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  1. #1
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    how to handle DOCTYPE?

    hi friends h r u?
    i am in trouble, please help me out.
    ------------------------------
    when ever i try to include this
    <!DOCTYPE html PUBLIC "-//W3C//DTD XHTML 1.0 Strict//EN" "http://www.w3.org/TR/xhtml1/DTD/xhtml1-strict.dtd">
    on top of my page it disturbs the whole site css and design issues.
    -------------------------------
    thanx in advance

  • #2
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    This is the doctype i use

    <!DOCTYPE html PUBLIC "-//W3C//DTD XHTML 1.0 Transitional//EN" "http://www.w3.org/TR/xhtml1/DTD/xhtml1-transitional.dtd">
    <html xmlns="http://www.w3.org/1999/xhtml">

    and it works fine.


    Some of the newer browsers need this new doctype to read properly (at least thats what Ive been told).

  • #3
    Master Coder felgall's Avatar
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    The STRICT DOCTYPE would be a better choice than the TRANSITIONAL one. Transitional is only there to allow you to add DOCTYPEs to old pages that contain tags that used to be needed but which have been replaced by something better.

    If adding a DOCTYPE messes up your page in Internet Explorer then it means that your page was already messed up in all other browsers since adding the DOCTYPE tells IE to display the page the way other browsers do. Not that IE matches exactly to the output that real web browsers do without a few special IE only tweaks. Which is why you should check the page in other browsers first until you get it right and then tweak it for IE7 and then tweak it a lot more for IE6. (you can put the tweaks inside IE conditional comments so that only the browsers they are intended for will read them).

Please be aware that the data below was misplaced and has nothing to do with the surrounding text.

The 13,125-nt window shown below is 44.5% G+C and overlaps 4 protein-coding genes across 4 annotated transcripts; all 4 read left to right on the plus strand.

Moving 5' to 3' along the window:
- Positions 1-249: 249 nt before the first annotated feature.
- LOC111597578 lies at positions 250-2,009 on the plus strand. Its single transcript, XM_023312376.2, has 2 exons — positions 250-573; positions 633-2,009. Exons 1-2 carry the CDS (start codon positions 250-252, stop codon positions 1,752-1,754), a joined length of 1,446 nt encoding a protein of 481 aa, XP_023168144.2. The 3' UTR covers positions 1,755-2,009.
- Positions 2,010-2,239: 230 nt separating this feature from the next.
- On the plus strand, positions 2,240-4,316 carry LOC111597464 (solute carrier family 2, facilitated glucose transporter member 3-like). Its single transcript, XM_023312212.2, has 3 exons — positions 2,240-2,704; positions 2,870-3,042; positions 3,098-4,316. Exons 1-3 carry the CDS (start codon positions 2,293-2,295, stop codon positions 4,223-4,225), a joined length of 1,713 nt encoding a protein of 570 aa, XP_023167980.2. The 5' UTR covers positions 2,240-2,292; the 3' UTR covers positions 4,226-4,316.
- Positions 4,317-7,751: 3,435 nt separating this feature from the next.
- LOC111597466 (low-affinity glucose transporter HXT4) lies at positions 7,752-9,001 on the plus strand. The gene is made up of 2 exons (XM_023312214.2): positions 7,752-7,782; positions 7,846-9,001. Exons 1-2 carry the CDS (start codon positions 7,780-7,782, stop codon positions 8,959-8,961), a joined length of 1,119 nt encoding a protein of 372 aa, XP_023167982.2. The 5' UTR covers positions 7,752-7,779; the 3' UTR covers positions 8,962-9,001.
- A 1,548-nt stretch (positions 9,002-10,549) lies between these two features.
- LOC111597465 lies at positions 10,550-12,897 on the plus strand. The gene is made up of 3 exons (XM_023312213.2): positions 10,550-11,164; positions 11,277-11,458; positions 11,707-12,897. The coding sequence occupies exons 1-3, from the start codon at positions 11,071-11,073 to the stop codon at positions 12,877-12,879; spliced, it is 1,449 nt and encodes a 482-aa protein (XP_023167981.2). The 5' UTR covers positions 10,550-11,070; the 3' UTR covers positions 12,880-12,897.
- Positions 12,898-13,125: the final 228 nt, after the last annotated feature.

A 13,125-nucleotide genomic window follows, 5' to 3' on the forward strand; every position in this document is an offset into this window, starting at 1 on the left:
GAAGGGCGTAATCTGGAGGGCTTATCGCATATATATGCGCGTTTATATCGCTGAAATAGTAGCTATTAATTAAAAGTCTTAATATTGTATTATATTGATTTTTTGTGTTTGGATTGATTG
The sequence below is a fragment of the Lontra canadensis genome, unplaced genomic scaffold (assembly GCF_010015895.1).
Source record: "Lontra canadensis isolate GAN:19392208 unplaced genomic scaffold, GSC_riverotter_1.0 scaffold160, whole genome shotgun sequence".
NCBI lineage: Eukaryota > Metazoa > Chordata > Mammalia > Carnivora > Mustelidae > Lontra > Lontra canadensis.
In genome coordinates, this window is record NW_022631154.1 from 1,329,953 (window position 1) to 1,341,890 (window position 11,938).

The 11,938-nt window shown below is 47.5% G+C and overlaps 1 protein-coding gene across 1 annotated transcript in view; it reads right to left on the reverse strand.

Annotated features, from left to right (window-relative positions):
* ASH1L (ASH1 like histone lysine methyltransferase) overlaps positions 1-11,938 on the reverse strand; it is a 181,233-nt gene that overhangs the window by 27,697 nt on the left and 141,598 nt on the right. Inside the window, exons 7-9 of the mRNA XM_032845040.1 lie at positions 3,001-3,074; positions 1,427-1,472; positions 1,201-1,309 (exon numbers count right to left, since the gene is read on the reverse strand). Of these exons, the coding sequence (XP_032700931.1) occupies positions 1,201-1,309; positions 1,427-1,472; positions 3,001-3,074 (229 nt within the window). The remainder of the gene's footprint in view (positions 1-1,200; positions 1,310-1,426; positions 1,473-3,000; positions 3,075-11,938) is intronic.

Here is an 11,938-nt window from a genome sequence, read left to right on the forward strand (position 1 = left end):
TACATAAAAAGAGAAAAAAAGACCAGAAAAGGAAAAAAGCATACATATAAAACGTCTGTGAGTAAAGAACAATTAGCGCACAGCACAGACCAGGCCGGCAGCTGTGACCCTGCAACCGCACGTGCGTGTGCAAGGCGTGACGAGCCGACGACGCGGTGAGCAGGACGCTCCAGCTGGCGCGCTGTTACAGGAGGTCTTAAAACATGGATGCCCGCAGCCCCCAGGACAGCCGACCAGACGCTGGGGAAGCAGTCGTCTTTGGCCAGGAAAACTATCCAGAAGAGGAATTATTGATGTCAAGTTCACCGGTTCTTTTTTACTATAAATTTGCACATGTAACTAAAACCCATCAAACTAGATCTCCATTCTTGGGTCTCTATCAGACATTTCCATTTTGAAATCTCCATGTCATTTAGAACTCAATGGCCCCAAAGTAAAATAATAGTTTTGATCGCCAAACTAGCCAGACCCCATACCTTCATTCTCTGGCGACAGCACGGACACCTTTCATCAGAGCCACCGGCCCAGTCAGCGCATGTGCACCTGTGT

Stephen
    Learn Modern JavaScript - http://javascriptexample.net/
    Helping others to solve their computer problem at http://www.felgall.com/

    Don't forget to start your JavaScript code with "use strict"; which makes it easier to find errors in your code.

  • #4
    Regular Coder croatiankid's Avatar
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    Quote Originally Posted by felgall View Post
    The STRICT DOCTYPE would be a better choice than the TRANSITIONAL one. Transitional is only there to allow you to add DOCTYPEs to old pages that contain tags that used to be needed but which have been replaced by something better.
    I disagree. You can't use HTML to open links in new windows using the STRICT DOCTYPE, since it doesn't support the A's TARGET attribute

  • #5
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    when ever i try to include this
    <!DOCTYPE html PUBLIC "-//W3C//DTD XHTML 1.0 Strict//EN" "http://www.w3.org/TR/xhtml1/DTD/xhtml1-strict.dtd">
    on top of my page it disturbs the whole site css and design issues.
    A doctype is nothing more than a reference for the browser to describe the type of language you plan on using… sorta like a dictionary for code. If you code your design without a doctype, or using a transitional doctype, the browser interprets what you code as well as it can; if you use a Strict doctype, the browser tends to follow the rules laid out for it in the doctype.

    You can't use HTML to open links in new windows using the STRICT DOCTYPE, since it doesn't support the A's TARGET attribute
    Not true… you can, it just won't validate.

  • #6
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    You could always use your own things, like XHTML 1.1 is module-based. Extend the definition of the element to allow for the target attribute. From what I've heard, it won't validate, but it is technically valid.
    PHP Code:
    $hello file_get_contents('hello.txt'); echo $hello
    hello

  • #7
    Master Coder felgall's Avatar
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    Opening a new window is a behaviour and not content.

    There are three languages for defining a web page.

    1. HTML defines the content
    2. CSS defines the appearance
    3. Javascript defines the behaviour

    That is why the target attribute was deprecated - because it should be done using Javascript and not HTML.
    Stephen
    Learn Modern JavaScript - http://javascriptexample.net/
    Helping others to solve their computer problem at http://www.felgall.com/

    Don't forget to start your JavaScript code with "use strict"; which makes it easier to find errors in your code.


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